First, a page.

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Minimalist remodel

An architect reinvents her home, adding just 500 square feet and a few natural materials.

December 27, 2007|Morris Newman | Special to The Times

ALLA KAZOVSKY did not take the gut-and-rebuild approach in renovating her modest, ranch-style house in the Hollywood Hills. With the exception of a new aboveground lap pool in front, the 70-year-old dwelling looks much as it did before -- an unprepossessing wood-and-stucco structure set behind a rose garden. So, what was remodeled?

Kindly step inside. Without denaturing the old house, the USC-trained architect reinvented the structure completely. Kazovsky stripped the old ranch to its structural bones, creating warmth with brick and exposed wood beams, while adding new details throughout in steel and concrete.

Only 500 square feet were added to the footprint of the house, primarily in an underground sauna, bath and laundry. The change is really in the carefully considered details, including a dozen new pieces of steel furniture, hard-edged and minimalist, of Kazovsky's own design.

The original house and the austere new additions live together compatibly. Much of that peaceful co-existence of old and new is due to the palette of materials.

"She made a very interesting choice to use only a few materials, and only natural materials, like brick and limestone and the hardwoods," says Marina Mizruh, an interior designer and friend of Kazovsky's who watched the redesign process.

The architect also simplified and opened the floor plan and created an intimate backyard patio where only dirt existed before, building a short retaining wall and covering the ground in slate.

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KAZOVSKY'S husband, internist Dr. Alexander Popov, initially expressed doubts about the livability of the home four years ago, before the couple closed escrow on the 2,300-square-foot, three-bedroom house in Nichols Canyon.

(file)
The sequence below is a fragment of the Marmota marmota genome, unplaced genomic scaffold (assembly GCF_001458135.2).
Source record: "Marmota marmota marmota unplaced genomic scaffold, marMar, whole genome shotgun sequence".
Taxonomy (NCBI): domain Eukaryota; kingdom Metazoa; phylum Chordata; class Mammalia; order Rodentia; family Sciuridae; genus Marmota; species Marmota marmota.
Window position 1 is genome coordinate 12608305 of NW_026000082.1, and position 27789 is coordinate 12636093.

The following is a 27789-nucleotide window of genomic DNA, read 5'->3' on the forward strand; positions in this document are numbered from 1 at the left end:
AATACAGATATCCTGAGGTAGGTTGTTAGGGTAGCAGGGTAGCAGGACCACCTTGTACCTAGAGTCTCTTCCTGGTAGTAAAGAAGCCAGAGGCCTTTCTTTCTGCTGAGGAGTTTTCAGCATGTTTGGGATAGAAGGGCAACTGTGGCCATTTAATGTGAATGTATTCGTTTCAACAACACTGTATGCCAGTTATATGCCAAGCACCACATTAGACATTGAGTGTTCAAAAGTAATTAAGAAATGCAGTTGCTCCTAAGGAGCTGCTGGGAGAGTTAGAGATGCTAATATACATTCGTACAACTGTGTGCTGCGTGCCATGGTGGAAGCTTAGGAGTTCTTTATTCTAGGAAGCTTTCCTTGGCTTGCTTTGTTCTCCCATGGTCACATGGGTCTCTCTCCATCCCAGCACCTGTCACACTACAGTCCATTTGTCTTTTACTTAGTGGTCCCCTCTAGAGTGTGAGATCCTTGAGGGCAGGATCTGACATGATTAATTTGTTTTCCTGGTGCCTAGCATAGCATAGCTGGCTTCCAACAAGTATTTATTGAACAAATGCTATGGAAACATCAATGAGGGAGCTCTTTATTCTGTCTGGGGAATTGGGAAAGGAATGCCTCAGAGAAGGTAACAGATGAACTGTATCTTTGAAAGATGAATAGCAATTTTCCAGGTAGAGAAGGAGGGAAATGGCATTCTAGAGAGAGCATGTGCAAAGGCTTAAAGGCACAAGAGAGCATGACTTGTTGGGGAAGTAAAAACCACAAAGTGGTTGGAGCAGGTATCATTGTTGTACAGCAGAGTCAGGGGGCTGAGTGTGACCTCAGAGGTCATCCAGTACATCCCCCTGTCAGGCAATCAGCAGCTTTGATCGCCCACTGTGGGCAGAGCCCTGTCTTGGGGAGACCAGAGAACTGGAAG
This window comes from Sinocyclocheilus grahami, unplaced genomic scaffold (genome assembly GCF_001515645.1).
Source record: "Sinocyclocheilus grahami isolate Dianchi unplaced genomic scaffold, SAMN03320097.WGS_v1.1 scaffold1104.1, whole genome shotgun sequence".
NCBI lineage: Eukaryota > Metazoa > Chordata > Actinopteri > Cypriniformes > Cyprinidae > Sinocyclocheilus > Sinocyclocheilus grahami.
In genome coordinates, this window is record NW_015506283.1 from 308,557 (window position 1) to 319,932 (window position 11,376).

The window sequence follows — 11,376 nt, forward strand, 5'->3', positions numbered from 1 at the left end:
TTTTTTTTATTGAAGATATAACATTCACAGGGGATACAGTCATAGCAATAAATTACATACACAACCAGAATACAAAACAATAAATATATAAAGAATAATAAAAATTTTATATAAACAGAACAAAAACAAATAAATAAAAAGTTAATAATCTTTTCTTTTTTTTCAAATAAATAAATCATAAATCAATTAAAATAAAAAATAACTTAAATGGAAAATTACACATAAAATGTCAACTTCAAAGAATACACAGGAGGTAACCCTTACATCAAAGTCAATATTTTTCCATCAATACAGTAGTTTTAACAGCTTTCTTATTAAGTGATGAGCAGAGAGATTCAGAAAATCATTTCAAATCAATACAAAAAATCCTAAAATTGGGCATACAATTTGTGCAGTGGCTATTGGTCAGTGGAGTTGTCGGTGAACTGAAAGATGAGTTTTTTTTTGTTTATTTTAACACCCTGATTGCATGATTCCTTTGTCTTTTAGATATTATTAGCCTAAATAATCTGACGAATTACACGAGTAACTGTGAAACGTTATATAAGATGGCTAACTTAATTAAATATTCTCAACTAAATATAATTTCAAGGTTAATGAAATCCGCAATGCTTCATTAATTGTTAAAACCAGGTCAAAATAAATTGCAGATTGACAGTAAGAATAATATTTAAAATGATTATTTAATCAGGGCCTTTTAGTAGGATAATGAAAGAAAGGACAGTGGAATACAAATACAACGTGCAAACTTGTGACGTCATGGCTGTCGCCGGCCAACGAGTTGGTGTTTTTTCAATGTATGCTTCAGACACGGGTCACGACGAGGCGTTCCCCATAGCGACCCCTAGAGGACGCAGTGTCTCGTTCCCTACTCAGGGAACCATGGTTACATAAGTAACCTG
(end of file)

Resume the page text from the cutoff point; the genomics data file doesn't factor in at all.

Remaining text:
"It was too dark," Popov says. "I wasn't sure we should buy this house." Indeed, the dilapidated structure stood behind a 50-foot-deep tangle of rose bushes. Instead of a backyard, a near-vertical hill bare of vegetation loomed near the back of the house.

Kazovsky's reaction was completely different than her husband's.

"I fell in love with the house the first time I saw it," she says with a trace of a Russian accent, left over from her childhood in St. Petersburg. Part of the charm, she says, was the 122 rose bushes in front. More important: She had a vision of how the completed house would look, and . . .

"I got a very good price," she says.

The concrete guard gate at the front of the house is the first sign of Kazovsky's tough-minded modernism. The gate opens, however, to a more traditional view of a garden and the original front porch. The big change is the elevated lap pool on the left, connected to the house by a slate walkway. The new sauna, bath and laundry area are hidden underground, beneath the path.

An outdoor dining area is the first glimpse of Kazovsky's ingenuity in steel furniture design. The area is defined by a row of steel tubes, each bent into the shape of an upside-down J and equipped with a light bulb on the end.

Walk into the living room, and first impressions are dominated by the exposed brick and ceiling beams. Kazovsky's white-painted steel furnishings add vertical accents to the horizontal rhythms of the masonry walls. "It's become a very comfortable place to sit and read," Popov says.

Perhaps the biggest transition from old to new occurs when visitors move from the living room into the kitchen-dining-sitting room area. In its prior form, this space had been an awkward addition created by a previous owner. Kazovsky reshaped the kitchen, sacrificing a pantry closet to enlarge a master bath that lies on the other side of the kitchen wall.

By rearranging the kitchen, she was able to make room for an intimate dining area. When the brick walls made rewiring the house difficult, Kazovsky's solution was to run electrical conduits through a new, free-standing white column, which also helps to define one side of the dining room and ingeniously hosts shelves for glassware and pottery inside.

In another bold and simple stroke, Kazovsky added an orange-painted steel beam beneath an existing wooden beam in her design studio, remodeled from a former garage. "Orange is my trademark color," she says.

The architect describes the house as her personal laboratory for working with materials that are new to her, including concrete and the subtleties of pool plumbing. At the same time, the house is not a formalist showplace but a comfortable, unpretentious home where the artwork of two teenage daughters is prominent throughout. The wall of the elevated lap pool features a mosaic based on a drawing by daughter Mia.

"The house is comfortable, casual and accessible," Mizruh says, "yet it's also intelligent."

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home@latimes.com

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